Facebook addiction, like any addiction, has noticeably detrimental effects. It interferes with a person’s day-to-day life and causes him or her to neglect responsibilities. For your teen, this could mean that Facebook dependence could interfere with academic performance and have a negative impact on your child’s relationships with family members and friends. With some research linking excessive social media use to depression in teens, Facebook addiction could even take a toll on your teen’s mental health.

The researchers at the University of Bergen have developed a Facebook addiction scale that helps determine whether someone is unhealthily dependent on Facebook.

Here are some of the warning signs that could indicate that your teen is addicted to Facebook, according to their research:

1. Your teen spends an excessive amount of time on Facebook and plans his or her day around using the social media site.
2. Your son or daughter’s Facebook use has steadily increased since he or she began using the website.
3. Facebook seems to be a means of escaping from the pressures of everyday life for your teen.
4. When Facebook time is limited, your child becomes agitated and upset.
5. Homework and studying takes a backseat to Facebook, and your child’s grades suffer. His or her dreams of getting into an Ivy League college have fallen by the wayside. Facebook is now your teen’s top priority.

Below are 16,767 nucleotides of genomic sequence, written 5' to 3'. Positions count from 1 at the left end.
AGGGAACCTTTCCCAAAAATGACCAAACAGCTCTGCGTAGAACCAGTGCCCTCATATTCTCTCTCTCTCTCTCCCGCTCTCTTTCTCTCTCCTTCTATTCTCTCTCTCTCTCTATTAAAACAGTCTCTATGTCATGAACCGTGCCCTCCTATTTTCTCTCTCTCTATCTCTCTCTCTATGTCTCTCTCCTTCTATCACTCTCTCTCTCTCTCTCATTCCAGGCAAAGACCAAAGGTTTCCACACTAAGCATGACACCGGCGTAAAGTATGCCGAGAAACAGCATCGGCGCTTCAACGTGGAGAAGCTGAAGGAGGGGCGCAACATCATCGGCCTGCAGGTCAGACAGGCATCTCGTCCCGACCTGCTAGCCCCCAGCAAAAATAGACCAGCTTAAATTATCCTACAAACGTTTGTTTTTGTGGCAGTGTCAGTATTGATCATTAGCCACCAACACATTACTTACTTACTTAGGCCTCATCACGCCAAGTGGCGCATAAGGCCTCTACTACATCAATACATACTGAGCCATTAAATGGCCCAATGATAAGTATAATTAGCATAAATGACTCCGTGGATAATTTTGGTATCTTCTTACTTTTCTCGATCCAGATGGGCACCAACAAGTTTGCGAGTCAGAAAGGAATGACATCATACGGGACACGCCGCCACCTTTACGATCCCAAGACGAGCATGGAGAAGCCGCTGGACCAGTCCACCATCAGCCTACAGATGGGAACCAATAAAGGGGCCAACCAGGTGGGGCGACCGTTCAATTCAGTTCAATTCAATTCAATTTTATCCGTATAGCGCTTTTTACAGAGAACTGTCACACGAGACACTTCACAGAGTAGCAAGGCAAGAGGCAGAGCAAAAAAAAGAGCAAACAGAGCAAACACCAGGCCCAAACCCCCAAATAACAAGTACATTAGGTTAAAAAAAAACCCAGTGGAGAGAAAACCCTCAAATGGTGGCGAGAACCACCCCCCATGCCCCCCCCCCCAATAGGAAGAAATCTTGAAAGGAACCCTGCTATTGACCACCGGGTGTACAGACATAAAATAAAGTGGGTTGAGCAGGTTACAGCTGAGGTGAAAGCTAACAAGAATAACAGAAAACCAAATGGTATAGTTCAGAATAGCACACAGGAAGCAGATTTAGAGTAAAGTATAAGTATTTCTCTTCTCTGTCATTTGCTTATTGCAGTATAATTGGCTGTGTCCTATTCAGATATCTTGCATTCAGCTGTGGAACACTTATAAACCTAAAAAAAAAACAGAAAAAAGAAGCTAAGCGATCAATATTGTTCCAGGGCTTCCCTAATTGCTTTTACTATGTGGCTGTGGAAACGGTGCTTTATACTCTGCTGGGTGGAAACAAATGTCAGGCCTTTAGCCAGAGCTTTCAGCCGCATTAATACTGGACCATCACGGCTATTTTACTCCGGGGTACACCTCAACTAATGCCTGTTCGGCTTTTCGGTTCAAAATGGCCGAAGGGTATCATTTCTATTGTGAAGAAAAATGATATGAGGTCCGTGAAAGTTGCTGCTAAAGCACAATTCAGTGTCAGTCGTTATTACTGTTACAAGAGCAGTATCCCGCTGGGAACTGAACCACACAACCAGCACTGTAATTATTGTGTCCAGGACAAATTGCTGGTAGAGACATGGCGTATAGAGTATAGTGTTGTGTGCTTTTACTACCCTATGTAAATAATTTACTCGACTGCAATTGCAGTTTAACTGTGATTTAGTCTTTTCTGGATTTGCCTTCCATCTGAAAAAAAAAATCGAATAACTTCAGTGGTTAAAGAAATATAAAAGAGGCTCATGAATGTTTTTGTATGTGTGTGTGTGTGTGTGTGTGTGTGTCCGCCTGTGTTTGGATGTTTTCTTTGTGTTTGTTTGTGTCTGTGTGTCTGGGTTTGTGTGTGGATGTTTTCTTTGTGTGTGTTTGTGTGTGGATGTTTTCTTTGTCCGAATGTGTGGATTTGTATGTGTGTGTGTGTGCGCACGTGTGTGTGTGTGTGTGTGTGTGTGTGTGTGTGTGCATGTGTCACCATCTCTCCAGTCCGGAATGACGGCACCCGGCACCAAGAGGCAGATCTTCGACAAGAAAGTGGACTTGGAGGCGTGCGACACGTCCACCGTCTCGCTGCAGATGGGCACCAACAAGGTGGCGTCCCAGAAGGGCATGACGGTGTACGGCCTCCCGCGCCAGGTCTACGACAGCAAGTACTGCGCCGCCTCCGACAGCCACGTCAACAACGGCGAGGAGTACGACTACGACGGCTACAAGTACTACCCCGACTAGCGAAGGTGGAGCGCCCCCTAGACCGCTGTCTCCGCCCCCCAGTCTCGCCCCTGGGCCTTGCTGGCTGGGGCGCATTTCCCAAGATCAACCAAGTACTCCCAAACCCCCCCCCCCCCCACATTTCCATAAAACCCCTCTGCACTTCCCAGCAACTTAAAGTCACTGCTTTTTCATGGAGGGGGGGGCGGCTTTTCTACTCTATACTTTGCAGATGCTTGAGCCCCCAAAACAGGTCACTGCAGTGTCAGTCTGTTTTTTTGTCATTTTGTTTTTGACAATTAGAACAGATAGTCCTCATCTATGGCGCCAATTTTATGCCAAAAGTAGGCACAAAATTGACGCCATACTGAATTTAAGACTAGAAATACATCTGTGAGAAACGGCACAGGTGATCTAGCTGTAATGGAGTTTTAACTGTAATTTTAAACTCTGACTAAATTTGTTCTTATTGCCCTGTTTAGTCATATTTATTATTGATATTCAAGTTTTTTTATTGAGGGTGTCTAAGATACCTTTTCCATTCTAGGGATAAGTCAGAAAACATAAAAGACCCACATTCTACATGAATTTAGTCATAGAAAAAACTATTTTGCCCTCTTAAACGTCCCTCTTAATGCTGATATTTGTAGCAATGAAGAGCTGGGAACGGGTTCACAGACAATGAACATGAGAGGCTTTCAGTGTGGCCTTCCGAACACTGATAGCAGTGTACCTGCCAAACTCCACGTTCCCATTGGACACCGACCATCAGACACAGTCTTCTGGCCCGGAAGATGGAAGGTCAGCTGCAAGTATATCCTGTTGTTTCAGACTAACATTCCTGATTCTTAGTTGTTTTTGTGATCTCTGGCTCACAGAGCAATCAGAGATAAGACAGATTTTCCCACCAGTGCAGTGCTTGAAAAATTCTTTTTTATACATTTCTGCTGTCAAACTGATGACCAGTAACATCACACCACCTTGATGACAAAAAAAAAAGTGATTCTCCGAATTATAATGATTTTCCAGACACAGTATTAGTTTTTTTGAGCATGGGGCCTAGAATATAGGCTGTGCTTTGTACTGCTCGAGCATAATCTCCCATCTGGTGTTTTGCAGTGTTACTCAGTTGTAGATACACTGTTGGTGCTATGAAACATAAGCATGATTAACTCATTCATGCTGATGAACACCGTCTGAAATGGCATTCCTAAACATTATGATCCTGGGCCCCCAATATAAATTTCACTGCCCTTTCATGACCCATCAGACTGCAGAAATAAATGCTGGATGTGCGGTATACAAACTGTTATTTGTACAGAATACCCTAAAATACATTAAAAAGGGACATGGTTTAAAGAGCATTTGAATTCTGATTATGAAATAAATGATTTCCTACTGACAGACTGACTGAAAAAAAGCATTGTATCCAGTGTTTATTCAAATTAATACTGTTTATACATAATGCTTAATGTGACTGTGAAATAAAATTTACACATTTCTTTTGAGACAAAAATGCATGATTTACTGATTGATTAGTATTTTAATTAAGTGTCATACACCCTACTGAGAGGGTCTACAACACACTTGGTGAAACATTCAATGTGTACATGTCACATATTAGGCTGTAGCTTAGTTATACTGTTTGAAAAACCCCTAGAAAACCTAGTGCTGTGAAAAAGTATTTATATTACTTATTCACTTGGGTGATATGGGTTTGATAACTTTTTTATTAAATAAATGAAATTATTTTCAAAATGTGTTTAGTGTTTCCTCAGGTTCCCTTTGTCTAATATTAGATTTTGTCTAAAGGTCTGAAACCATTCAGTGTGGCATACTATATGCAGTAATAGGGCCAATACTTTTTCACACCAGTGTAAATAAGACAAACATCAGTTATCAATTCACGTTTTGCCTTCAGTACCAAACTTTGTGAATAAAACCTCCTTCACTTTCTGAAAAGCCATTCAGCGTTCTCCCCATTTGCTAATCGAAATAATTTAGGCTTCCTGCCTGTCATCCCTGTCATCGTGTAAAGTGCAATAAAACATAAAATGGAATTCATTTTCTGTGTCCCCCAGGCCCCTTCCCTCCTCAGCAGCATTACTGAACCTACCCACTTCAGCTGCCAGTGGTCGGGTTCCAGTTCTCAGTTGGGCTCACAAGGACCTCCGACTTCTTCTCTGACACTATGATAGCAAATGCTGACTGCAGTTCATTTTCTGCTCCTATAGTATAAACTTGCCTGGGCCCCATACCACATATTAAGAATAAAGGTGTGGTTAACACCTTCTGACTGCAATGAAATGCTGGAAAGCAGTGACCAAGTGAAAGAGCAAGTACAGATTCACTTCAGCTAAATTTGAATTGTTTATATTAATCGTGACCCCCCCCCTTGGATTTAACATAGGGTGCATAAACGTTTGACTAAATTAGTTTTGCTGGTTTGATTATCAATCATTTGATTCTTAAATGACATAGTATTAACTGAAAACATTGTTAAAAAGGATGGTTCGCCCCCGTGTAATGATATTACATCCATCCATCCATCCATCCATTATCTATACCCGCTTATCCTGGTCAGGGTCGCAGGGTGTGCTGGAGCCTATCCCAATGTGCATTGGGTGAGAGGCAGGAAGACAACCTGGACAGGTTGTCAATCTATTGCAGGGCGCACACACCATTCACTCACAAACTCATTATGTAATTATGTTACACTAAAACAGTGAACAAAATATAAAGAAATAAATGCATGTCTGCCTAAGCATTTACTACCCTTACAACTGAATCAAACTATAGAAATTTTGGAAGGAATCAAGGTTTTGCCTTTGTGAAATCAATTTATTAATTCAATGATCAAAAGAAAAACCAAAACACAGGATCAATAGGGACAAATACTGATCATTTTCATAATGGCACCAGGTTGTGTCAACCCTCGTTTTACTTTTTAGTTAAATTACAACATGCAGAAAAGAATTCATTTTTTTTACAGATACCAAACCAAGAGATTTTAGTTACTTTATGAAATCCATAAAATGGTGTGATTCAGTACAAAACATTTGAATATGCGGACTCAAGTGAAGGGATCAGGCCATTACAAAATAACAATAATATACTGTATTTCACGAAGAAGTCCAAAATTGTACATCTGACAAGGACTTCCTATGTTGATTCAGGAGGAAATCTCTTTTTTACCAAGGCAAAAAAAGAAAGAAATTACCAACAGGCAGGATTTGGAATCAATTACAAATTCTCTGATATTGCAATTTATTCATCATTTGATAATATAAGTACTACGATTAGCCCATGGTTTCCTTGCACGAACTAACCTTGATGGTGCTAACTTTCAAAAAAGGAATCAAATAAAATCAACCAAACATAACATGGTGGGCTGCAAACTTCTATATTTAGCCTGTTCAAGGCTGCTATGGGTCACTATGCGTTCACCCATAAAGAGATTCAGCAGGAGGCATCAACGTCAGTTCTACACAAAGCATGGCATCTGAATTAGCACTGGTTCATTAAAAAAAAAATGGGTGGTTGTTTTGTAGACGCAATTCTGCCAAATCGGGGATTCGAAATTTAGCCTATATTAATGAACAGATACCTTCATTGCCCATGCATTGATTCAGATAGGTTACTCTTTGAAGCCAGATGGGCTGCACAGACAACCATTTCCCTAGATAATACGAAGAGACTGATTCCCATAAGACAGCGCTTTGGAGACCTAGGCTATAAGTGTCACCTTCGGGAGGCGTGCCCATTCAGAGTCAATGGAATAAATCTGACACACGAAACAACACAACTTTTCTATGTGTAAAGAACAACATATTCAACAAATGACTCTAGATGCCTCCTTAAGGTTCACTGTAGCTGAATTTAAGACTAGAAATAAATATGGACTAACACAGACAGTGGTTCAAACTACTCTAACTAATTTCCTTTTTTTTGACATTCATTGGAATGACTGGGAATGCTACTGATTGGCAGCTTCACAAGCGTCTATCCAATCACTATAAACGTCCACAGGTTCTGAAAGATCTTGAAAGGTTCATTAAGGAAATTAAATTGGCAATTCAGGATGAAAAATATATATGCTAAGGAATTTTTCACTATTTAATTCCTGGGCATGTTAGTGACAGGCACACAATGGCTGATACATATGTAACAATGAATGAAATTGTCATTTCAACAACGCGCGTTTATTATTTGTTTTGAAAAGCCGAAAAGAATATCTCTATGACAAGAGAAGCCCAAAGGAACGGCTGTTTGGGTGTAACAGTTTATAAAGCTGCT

Since Facebook addiction is a relatively recent phenomenon, there isn’t much research that indicates how to treat it. Researchers have been aware of internet addiction, which is similar in many respects to Facebook addiction, for a while.

If you want to help treat your son or daughter’s Facebook addiction, you might want to try out some of these strategies, which are based on the findings of internet addiction researchers at the University of California, San Francisco:

1. Sit down with your teen and come up with a list of all of his or her favorite activities that aren’t related to Facebook. Take the list out whenever your child has some free time, and encourage him or her to take part in the activities on the list.
2. Set time limits for your teen’s internet use. If your teen’s only able to spend forty-five minutes on the computer each evening, it’ll be rather difficult for him or her to stay addicted to Facebook. If you try out this strategy, you can expect that your teen won’t be very happy at first. Just remember that you’re the parent, you’re in control, and you’re doing what’s best for your child.
3. Reward your teen for decreased Facebook use. Each week or month your child uses Facebook appropriately, reward him or her with a book, movie, mp3, trip to the museum, or other incentive. This will help encourage healthy internet habits and encourage interest in other forms of entertainment that are separate from Facebook.
4. If your teen’s Facebook addiction is particularly worrisome, consider therapy and medication options. Certain types of medication have worked wonders for people with internet addiction. Talk to your family doctor about treatment in the form of medication, and consider setting up an appointment for your teen to meet with a therapist.

Facebook addiction is a real problem. If you think your teen is dependent on Facebook, it’s your job to be proactive about it and nip the dependence in the bud. The life of a teenager should be exciting and full of opportunities. So, don’t let any sort of addiction hinder your child’s growth into a healthy and happy adult.